Saturday, 7 February 2015
The British Army that returned from France was exhausted, dispirited and no longer mechanised in any real sense. The stark reality in the summer of 1940 was that at some point Hitler would invade these islands. Accordingly the Army set up, within what was really a peace time structure of area Commands, a Home Army alongside a vital anti-aircraft command. By July 1940 by hook or by crook some five divisions had been re-equipped by the small largely civilian manned Ordnance Depots within each area Command. These were supported by the then five existing Central Ordnance Depots. In addition to Chilwell, there were depots dating from the Great War at Woolwich (armaments), Bramley (ammunition), Weedon (small arms) and Didcot (clothing and general stores).
“God, what a war!” he said. “There’s always some blasted spare part missing and you can’t get a sausage out of anybody urgently! It was different when we only had rifles” This complaint by a staff captain comes in JK Stamford’s account of the Dunkirk evacuation and states the underlying problem with stark clarity. The older depots were still organised largely as if they had ‘only rifles’, whereas they were trying to handle an ever increasing range of items. The requirements of an army of the 1940’s were different but nothing like as complex as they would become by 1945.
It was clear to Bill Williams, who by then have been given full charge of the Depots (other than clothing and general stores) as Director of Warlike Stores, and to those around him that the end of the war would come only with a return to France on a massive scale. In the days and months following Dunkirk this must have become more an article of faith than a realistic proposition. Yet it was a target and something to plan for.
An invasion on a massive scale would demand vehicles, armaments and equipment in an unprecedented number, but, unlike the BEF, effectively supplied and supported. This would take time and, in the build up, effective storage would be needed. The existing Ordnance depots dated back to before the Great War and so new space was needed. It was needed also since the war of the mid twentieth century would need supplies wholly different from the wars of the past.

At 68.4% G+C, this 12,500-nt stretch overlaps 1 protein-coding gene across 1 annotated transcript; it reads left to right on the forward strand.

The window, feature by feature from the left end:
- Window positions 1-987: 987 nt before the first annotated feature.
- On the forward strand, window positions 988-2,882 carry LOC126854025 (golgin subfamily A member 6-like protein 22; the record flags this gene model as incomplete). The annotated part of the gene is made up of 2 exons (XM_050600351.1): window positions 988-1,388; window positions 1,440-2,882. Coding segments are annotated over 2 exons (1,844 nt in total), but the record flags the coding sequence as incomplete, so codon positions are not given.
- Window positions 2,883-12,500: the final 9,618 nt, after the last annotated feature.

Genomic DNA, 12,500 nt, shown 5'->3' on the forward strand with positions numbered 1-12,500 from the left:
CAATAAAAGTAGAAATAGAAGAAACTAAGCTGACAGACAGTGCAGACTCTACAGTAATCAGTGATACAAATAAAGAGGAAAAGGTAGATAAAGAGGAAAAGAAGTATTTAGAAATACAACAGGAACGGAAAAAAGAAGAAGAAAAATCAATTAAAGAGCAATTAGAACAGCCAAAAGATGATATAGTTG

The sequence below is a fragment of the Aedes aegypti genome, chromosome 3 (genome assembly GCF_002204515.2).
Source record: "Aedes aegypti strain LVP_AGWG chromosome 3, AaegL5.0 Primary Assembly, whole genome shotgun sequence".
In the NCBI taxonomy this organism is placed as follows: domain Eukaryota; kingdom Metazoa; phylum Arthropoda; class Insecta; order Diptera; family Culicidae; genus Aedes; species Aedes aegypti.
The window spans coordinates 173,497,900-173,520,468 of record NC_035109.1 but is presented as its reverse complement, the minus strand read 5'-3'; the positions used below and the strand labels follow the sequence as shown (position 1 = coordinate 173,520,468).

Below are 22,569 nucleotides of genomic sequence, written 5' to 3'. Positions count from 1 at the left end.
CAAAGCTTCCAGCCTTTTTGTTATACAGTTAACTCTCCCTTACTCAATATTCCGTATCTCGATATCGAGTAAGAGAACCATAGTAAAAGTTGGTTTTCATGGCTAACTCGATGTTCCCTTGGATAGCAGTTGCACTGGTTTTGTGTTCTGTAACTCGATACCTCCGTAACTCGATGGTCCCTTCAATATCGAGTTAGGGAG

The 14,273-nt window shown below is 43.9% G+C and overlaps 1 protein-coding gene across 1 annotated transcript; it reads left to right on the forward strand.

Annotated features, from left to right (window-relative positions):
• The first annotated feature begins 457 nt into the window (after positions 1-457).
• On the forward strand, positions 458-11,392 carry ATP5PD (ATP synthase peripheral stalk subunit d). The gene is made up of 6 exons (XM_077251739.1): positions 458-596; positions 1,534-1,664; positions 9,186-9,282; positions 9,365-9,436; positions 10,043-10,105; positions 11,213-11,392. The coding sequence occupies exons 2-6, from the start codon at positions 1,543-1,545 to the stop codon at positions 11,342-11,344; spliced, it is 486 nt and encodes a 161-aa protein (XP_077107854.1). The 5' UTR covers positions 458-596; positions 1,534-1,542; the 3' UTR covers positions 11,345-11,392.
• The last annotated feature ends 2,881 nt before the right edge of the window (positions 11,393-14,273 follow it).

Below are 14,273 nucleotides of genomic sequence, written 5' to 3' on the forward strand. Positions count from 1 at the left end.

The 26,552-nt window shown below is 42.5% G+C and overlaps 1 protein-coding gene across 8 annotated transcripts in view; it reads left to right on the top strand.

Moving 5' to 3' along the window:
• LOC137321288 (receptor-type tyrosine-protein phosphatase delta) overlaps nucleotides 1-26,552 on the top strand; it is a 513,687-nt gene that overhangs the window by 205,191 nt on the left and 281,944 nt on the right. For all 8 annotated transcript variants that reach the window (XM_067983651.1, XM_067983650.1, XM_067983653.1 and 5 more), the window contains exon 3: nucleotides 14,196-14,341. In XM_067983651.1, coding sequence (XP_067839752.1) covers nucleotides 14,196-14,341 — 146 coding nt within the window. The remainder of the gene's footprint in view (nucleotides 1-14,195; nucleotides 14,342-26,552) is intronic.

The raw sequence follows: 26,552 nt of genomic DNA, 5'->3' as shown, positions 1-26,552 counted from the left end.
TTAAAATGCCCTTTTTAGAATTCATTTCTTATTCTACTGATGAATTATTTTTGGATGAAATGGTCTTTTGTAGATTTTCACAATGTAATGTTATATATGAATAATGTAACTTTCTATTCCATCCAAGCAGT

The key impact on the RAOC of the Dunkirk evacuation and the experience of the BEF had been first and most obviously a sickening return to where they had been over year earlier desperately short of everything. In the aftermath of Dunkirk, Winston Churchill writes in his account of the war that he contacted President Roosevelt who immediately made US ordnance reserves available. Yet none of this came free and the British government had to part with its fast diminishing reserves of dollars and gold. This remained that case until Roosevelt achieved the passage of the Lend-Lease act in March 1941.
One more immediate result of this piecemeal arrangement for supplies from the US was a huge variety of different makes and models of equipment. Add to this the consequences of the separate UK motor companies developing their competing models each with their own set of spare parts and that, after Dunkirk, the fact that the vehicles that could be obtained relatively quickly were an even greater variety: the RAOC was faced with a store man’s nightmare.
So, it wasn't just about volume, it was about hundreds of thousands of parts which make up the volume. Official accounts all talk about the tons of stores held or issued and the picture conjured is of bails or crates of bulk. Truly the devil is in the detail explaining another of Bill’s favoured saying, a place for everything and everything in its place. The task was to set up an organisation which could estimate what needed to be ordered, order it, receive it, check it, store it, issue it and then maintain it.
Phil Hamlyn Williams's current project is a book entitled Ordnance telling the story of how the British Army was equipped for the Great War. It is to be published by The History Press in June 2018. His previous book, War on Wheels, tells the story of the thousands of ordinary men and women who together worked to mechanise the British Army in WW2. It was published by The History Press on 8 September 2016. He writes regularly on contemporary issues for a number of periodicals and his own blogs. He has written the story of the MacRobert's Reply collaborating with Story Terrace, published in December 2016. He was awarded an MA in Professional Writing at University College Falmouth in 2009. As a result of the this course, he wrote a novel, Broken Bonds, on human dimension of the Banking Crisis. His He has been writing for fifteen years, having spent much of his career in professional services and the not for profit sector.